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How to become a Ski Instructor

Ski Instructor
avg. starting salary

Thinking about becoming a Ski Instructor? It’s a slippery slope… Ski Instructors teach people how to ski, helping everyone from absolute beginners to more experienced skiers improve their skills and make the most of their time on the slopes. They work everywhere from artificial ski slopes to big snow-filled ski resorts, and could deal with teaching large groups or provide dedicated one-on-one lessons. And, although most ski instructor positions are seasonal, there are year-round jobs available for the top professionals. Typical duties for a Ski Instructor may include:
  • Greeting new students
  • Helping people get into their skiing gear, and safety check their equipment
  • Teaching how to safely enter and exit ski lifts
  • Teaching core skiing techniques, new skills, and tricks
  • Planning lessons, answering questions, and supporting all learners
  • Rescuing and calming distressed skiers
  • Administering first-aid, and performing life-saving measures in emergency situations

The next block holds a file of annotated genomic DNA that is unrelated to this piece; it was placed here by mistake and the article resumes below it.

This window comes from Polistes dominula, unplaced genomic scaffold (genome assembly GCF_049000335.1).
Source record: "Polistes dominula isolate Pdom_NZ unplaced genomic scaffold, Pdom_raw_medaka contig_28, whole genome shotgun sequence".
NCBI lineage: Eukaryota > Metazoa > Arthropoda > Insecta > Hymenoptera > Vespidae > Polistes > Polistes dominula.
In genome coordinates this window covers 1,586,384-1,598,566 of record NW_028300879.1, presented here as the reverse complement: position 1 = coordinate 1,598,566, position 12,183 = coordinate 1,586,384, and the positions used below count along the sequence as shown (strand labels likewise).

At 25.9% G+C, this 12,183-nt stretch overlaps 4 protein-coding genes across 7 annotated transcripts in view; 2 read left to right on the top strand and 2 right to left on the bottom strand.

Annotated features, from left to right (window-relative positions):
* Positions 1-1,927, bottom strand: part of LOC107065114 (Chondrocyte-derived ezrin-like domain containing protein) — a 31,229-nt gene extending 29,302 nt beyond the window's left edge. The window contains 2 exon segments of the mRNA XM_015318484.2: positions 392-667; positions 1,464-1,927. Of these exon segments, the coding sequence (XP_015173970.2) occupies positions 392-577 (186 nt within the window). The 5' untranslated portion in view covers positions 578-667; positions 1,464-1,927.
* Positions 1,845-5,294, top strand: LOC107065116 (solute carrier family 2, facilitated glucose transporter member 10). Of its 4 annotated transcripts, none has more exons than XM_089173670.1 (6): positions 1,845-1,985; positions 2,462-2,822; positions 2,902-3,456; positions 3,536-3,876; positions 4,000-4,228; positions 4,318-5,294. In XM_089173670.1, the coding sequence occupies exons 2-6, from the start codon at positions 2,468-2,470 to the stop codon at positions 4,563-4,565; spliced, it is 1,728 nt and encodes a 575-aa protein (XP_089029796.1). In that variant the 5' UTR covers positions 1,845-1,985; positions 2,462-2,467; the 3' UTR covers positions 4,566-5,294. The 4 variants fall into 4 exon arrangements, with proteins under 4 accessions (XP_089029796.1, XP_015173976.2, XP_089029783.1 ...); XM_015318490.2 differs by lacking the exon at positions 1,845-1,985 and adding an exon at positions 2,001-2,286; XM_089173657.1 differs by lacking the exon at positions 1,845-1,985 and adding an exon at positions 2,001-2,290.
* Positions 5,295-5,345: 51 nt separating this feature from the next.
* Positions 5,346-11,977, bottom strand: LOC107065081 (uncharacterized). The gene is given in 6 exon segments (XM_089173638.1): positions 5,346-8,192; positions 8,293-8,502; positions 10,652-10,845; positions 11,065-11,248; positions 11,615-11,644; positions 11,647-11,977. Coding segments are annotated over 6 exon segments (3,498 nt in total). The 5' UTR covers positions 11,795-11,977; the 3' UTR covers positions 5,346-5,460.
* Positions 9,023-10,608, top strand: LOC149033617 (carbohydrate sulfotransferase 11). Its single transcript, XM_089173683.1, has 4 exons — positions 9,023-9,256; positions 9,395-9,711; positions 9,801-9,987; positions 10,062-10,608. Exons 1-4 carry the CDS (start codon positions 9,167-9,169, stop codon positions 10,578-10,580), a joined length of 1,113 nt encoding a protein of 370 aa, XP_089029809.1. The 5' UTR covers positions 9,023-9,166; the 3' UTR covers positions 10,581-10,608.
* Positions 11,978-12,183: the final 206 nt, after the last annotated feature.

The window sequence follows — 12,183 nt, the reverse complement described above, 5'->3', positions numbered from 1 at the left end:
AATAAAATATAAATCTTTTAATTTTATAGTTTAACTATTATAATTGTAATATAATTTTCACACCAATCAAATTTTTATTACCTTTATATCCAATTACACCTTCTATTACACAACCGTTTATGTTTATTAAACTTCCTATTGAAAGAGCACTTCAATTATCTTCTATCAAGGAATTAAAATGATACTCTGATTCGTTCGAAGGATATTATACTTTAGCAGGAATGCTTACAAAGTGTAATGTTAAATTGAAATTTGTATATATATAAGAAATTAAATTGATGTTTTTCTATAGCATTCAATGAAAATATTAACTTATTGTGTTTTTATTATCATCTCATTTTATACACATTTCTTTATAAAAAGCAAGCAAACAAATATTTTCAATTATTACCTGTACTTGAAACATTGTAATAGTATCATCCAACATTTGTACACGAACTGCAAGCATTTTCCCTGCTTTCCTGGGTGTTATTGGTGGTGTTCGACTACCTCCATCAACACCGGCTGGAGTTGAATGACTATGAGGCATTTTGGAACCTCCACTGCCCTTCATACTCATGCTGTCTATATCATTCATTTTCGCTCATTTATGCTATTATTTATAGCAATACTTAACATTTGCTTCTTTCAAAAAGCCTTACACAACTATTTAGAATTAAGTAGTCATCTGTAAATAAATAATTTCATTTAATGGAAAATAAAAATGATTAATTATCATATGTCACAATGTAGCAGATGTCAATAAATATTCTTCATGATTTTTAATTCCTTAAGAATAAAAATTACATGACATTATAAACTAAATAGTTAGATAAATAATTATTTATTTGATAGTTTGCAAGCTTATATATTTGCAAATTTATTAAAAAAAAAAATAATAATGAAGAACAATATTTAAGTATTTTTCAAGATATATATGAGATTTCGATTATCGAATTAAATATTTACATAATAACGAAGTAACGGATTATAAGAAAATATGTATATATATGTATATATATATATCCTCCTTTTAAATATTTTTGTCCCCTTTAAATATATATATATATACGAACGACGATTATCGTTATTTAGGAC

Aside from excellent skiing ability, it will take genuine passion and enthusiasm in order to become a ski instructor, as well as a real desire to work with people. You’ll often be teaching people with little to no previous skiing experience, and the ability to build their confidence and encourage them to push themselves will be similarly essential. Patience is also an absolute necessity for any ski instructor. For some of your pupils, even a slight incline will be a terrifying challenge. Unfortunately, going off-piste won’t always be an option… Other key skills for a Ski Instructor include:
  • Quick reactions
  • Good communication skills
  • Empathy
  • A flair for languages (if working abroad)
  • Excellent judgement skills
  • An in-depth knowledge of first-aid
  • Physical fitness and stamina

"I went on my first French skiing holiday when I was about 4 years old, and I’ve been hooked ever since. When I was 18 I did my BASI Alpine Level 1 qualification in Scotland, and I went on to do my first season in Bulgaria. I’ve now taught in six different countries (you have to travel around to keep in business really), and helped hundreds of people start building a love for my favourite sport. It can be tough, especially when you’ve got really young kids or adults who are unwilling to push themselves, and you just want to be out on the powder yourself. But I find a good sense of humour helps – and I get to ski all day. My office is basically a mountain. It’s pretty crazy."

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